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Chapter 24 – The Body’s Defenses against Pathogens State Standards Standard 10.a. – Standard 10.b. – Standard 10.c. – Standard 10.d. – Standard 10.e. – Pathogens Pathogens are • They are usually microorganisms - Viruses – cold, influenza, HIV, SARS - Bacteria – E. coli, stomach ulcers, strep throat, MRSA - Parasites – trichinosis, round worm, tapeworm • Bacteria and viruses are everywhere in nature, but Pathogenic Bacteria • Some bacteria damage the body’s cells and tissues by breaking down the cells for food. • Other bacteria release toxins (poisons) that travel throughout the body interfering with the Pathogenic Viruses • Viruses can attack and destroy certain cells in the body, causing symptoms of the disease. • Other viruses cause infected cells to change patterns of cell/tissue growth and development. Everyday steps to protect your health • Cover your nose and mouth with a tissue when you cough or sneeze. Throw tissue in the • Wash your hands often with soap and water. Alcohol based hand cleaners are also • Avoid touching your eyes, nose or mouth. Germs spread this way. • Try to avoid close contact with sick people. • Cook food thoroughly. Preventing Infections • Sterilization (medical, tattoo, piercing equipment) • Disinfectants/Antiseptics (bleach, “Lysol” type cleaners) - Useful in decontaminating surfaces with which the body may come into contact • Food processing (canning and packaging hygenically)

Treating Bacterial Infections - Antibiotics
Antibiotics
• Chemicals that inhibit (slow/stop) the growth of bacteria
• Function by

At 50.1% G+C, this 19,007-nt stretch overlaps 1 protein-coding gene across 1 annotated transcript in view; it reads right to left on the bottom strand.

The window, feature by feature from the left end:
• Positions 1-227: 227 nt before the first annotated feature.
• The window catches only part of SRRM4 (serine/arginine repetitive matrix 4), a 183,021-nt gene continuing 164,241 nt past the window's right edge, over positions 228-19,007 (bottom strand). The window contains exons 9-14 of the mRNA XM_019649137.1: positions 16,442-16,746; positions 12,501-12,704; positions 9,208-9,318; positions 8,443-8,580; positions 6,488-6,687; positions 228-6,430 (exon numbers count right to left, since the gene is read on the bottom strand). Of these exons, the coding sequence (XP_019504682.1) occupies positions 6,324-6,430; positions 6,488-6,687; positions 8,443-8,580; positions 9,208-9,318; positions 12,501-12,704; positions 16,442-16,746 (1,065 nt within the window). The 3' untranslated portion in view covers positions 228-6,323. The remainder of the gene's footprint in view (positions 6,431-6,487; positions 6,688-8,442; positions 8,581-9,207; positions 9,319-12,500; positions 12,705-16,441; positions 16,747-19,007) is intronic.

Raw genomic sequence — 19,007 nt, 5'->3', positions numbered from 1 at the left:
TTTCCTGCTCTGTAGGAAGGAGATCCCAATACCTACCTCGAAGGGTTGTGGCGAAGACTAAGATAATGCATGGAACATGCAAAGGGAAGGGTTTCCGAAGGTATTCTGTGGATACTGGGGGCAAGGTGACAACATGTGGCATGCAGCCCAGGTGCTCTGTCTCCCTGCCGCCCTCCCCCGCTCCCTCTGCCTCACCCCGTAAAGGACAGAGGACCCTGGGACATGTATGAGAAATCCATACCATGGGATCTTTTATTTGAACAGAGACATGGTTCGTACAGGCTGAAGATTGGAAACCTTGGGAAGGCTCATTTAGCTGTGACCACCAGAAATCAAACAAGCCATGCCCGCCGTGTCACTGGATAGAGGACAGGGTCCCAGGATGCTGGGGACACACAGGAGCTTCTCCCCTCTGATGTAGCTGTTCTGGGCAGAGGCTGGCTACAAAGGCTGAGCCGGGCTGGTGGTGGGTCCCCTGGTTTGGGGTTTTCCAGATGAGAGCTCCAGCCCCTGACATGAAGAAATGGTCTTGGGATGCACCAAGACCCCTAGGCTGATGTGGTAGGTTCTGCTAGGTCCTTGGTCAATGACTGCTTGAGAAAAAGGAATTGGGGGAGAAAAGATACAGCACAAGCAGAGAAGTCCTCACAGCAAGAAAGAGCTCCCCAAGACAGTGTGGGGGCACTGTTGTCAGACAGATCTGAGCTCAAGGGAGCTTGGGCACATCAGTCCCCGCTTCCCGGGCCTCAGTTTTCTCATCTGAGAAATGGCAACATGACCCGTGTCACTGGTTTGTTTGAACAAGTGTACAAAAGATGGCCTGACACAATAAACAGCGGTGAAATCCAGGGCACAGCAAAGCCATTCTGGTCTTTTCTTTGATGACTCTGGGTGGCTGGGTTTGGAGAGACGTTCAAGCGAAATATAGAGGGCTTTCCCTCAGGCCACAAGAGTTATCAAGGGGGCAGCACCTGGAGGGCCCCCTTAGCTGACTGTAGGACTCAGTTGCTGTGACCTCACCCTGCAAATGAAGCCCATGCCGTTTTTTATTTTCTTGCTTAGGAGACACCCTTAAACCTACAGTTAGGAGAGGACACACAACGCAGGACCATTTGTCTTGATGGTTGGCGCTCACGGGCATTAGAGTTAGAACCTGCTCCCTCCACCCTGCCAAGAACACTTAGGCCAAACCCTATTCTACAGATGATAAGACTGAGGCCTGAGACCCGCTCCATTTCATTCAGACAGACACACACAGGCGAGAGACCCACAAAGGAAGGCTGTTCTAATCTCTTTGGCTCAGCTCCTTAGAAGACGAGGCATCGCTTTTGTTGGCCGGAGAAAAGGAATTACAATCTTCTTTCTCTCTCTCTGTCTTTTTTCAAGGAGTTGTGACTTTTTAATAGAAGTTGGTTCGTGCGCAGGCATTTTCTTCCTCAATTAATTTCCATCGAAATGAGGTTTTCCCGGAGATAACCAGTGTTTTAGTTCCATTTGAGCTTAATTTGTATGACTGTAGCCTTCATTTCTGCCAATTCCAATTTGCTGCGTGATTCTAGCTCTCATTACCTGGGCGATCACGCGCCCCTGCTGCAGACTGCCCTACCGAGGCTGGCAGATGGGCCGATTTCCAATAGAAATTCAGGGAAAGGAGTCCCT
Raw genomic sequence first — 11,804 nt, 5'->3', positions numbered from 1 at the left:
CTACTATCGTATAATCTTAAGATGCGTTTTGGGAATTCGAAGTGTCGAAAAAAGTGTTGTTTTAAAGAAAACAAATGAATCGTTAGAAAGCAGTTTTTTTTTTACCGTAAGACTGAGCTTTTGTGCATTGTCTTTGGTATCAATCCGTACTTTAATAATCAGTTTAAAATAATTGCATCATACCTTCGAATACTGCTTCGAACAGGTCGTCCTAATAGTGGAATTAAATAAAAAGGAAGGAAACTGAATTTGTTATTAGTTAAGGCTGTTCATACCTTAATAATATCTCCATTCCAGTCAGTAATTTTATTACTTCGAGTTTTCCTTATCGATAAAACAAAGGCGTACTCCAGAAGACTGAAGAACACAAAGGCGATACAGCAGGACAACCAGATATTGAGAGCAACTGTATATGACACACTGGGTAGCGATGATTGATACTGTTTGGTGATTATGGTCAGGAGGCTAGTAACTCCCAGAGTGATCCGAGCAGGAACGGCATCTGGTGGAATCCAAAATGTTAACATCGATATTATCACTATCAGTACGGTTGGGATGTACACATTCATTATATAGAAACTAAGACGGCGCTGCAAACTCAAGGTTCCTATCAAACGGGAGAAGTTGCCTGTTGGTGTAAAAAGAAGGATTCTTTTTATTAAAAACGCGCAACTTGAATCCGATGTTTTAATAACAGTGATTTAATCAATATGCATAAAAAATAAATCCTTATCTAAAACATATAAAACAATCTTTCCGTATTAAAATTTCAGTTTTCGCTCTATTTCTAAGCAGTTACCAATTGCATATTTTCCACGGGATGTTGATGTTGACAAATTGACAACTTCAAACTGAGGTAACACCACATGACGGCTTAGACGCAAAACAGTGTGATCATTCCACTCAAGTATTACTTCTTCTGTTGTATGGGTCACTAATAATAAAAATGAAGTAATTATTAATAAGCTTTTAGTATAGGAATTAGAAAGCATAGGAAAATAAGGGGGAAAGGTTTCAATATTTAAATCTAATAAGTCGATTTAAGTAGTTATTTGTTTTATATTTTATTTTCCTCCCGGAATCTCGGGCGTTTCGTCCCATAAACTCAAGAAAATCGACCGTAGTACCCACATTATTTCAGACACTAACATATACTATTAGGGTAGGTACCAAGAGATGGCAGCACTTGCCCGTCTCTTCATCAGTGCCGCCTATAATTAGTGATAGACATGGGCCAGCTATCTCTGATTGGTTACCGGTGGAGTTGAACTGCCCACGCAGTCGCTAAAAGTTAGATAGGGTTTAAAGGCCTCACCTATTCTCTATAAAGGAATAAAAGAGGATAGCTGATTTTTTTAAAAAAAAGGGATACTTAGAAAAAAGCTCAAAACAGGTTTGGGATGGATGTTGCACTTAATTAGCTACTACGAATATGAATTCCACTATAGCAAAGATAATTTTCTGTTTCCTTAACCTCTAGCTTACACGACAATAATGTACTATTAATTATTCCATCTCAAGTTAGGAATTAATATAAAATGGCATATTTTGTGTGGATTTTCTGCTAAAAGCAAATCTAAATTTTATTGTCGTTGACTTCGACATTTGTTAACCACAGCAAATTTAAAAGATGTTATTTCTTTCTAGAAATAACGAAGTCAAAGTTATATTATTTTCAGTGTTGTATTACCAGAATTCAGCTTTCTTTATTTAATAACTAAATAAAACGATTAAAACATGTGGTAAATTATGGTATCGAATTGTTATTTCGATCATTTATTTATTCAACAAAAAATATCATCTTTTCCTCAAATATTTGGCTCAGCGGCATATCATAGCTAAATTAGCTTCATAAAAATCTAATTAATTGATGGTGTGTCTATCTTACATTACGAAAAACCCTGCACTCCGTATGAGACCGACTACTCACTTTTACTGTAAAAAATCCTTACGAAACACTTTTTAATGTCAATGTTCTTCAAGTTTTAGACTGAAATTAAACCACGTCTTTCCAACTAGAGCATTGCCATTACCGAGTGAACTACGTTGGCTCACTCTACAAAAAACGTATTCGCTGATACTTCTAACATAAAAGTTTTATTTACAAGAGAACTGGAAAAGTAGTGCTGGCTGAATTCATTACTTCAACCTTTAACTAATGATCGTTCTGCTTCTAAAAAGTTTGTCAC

- slowing the growth rate of the population giving the body’s defenses time to fight the bacteria • Effective in treating bacterial infections only • Ex: penicillin interferes with the growth of bacterial cell walls Also work by • Destroying bacterial cell walls (lysozyme) • Inhibiting the bacteria from synthesizing DNA, RNA, or proteins (erythromycin, • Why doesn’t penicillin affect your cells? • Why doesn’t penicillin affect a virus infection? Antibiotic Resistance • When a strain of bacteria is exposed to an antibiotic - the bacteria that are susceptible to the antibiotic die. Complication: Antibiotics also kill beneficial bacteria (that live on and in you) that normally keep the harmful strains in check. The Body’s Defenses Nonspecific defenses against infection • The body’s first lines of defense against pathogens are nonspecific Nonspecific Defenses – 1st line of defense Skin • Outer layer is a barrier of dead cells that most bacteria and viruses can’t penetrate. • Acids in sweat and oils • Sweat contains lysozyme that attacks cell walls of bacteria. (Found in saliva and tears, too) Digestive system Stomach acid kills most bacteria swallowed in food Respiratory system • Hairs in nostrils • Mucus in respiratory tubes trap microorganisms • Cilia sweep Nonspecific defenses – 2nd line of defense – internal defenses Internal defenses • When an invader penetrates the body’s external barriers, a set of nonspecific internal defenses that depend mostly on white blood cells acts as a second line of defense. 2nd line of nonspecific defenses - WBC Types of white blood cells (WBC) • Macrophages – large cells that move in the interstitial fluid and “eat” any bacteria and virus-infected cell they come in contact with • Natural killer cells – attack cancer cells and infected body cells Chemical Warfare 1. Interferons Virus infects cell & then the infected cell produces and releases interferon molecules to warn neighboring cells of viral infection Interferon binds to healthy cell, -What do you think happens when virus tries to infect this cell ? 2. Complement Proteins • Found in blood in inactive form. • Activated by • Make microbes easier to engulf by macrophages. • Or cut lethal holes in membranes of microbes. Inflammatory response – nonspecific response to injury • Widespread due to severe tissue damage or infection • Increase in the number of white blood cells • Cells release Pyrogens (“firemakers”), chemicals that tell your brain’s thermostat to turn up • Causing a fever! • Will this reduce viral replication or bacterial growth? The Lymphatic System • The lymphatic system is a network of lymphatic vessels and organs • It returns tissue fluid to the circulatory system • It • Lymph nodes can become infected during this war Lymph nodes are key sites for fighting infection • They are packed with Specific defenses – the immune system The Immune System • Recognizes and defends against invading microbes and cancer cells • When detects an antigen increases the number of cells that either - Produce defensive proteins, antibodies Specific Defenses – the immune system The immune system • Has - remembers antigens it has been exposed to - reacts against the antigens more quickly and more vigorously Recognizing the Invaders - lymphocytes Lymphocytes • are white blood cells found most often in the lymphatic system • produce the immune response • originate from • Human body has 2 trillion WBC produced by stem cells in bone marrow Two kinds of lymphocytes carry out the immune response The Cell mediated immune response • In the cell-mediated immune response T cells fight pathogens that have Helper T cells • help activate cytotoxic T cells and macrophages • stimulate B cells Cytotoxic T cells • Attack body cells • Cytotoxic T cells are the only T cells that actually kill other cells • Cytotoxic T cells may attack cancer cells • The surface molecules of cancer cells are altered by disease Humoral Immune response • B cells secrete specific antibody proteins as a form of defense against given identified antigen*. *antigen could be from the surface of a cancer cell, virus, bacteria, or other pathogen… Antibodies mark antigens for elimination Antibodies • Bind to a certain antigen that triggers mechanisms to neutralize or destroy the invaders by 1. Blocking harmful antigens on microbes 2. Clumping bacteria or viruses together 3. Precipitating dissolved antigens 4. Activating complement proteins Immunity Immunity is Passive immunity – Antibodies produced by another animal are transferred to you • Mother to child: before birth + by breast milk • If bitten by rabid animal, treatment injection of antibodies against rabies Active immunity – Exposed to a pathogen which triggers the immune response and the development of Memory B cells • Developing active immunity by… • Get vaccinated (weakened form of pathogen) • More than 20 different vaccines available today Immune response has memory • In the primary immune response, - These cells may give the person lifelong immunity • Remembers antigens it has been exposed to • Reacts against the antigens more quickly and more vigorously Primary Immune Response • Occurs when lymphocytes are first exposed to an antigen • Antibodies are produced by B cells • Usually takes several days Secondary Immune Response • Occurs when exposed to same antigen again • Immune response is • Memory cells divide quickly producing a large number of lymphocytes that attack the • (Ex: Sabin vaccine used against polio) • Causes the primary immune response • Produces • When person exposed to actual antigen, secondary immune response occurs • Person Immunodeficiency diseases • Immune components are lacking, and infections recur. • May arise -SCID: Severe combined immunodeficiency (lack T& B cells) HIV/AIDS Transmission of HIV • HIV is not transmitted through • HIV can ONLY be transmitted through the exchange of How HIV replicates in helper T cell 1. Viral envelope fuses w/ plasma membrane. Virus disassembles 2. HIV’s Reverse transcriptase enzyme copies RNA Genome into DNA 3. Double stranded DNA from new DNA 4. HIV’s DNA inserted into cell’s nuclear DNA (lytic or lysogenic cycle?) 5. Provirus DNA transcribed into RNA 6. Viral RNA translated into viral proteins (capsomeres and enzymes) 7. New HIV viruses assembled 8. New HIV viruses released * • Why are T cells important to your immune system? Can AIDS Be Cured? • Scientists have no vaccine yet! Why? The high mutation rate of the retrovirus genome is • The virus can be controlled by expensive multidrug antiviral “cocktails” that fight the • How can new HIV infections be avoided? • The only no-risk behavior with respect to HIV and AIDS is • People who share contaminated needles to inject themselves with drugs are at a high risk • People who have sex with IV drug abusers are also at high risk. Rating the risk of transmission (H) High risk of HIV exposure (N) No HIV exposure 1. Abstinence (NO sexual intercourse of ANY kind) 2. Unprotected sex of ANY kind 3. Sharing needles 4. Getting blood on yourself while helping an injured person 5. _______ Wearing Latex* gloves when helping a person who is bleeding *if person has latex allergy, can be substitute with polyurethane 6. Sexual intercourse between two UNINFECTED people who remain monogamous (no other partners) and NEITHER person shares needles. 7. Receiving a blood transfusion in the USA where all blood is tested for HIV. 8. An HIV positive mother breast feeding her baby. 9. Using a NEW LATEX condom or oral barrier during sexual intercourse. 10. Sexual intercourse between two people who remain monogamous (no other partners) AND one person shares needles.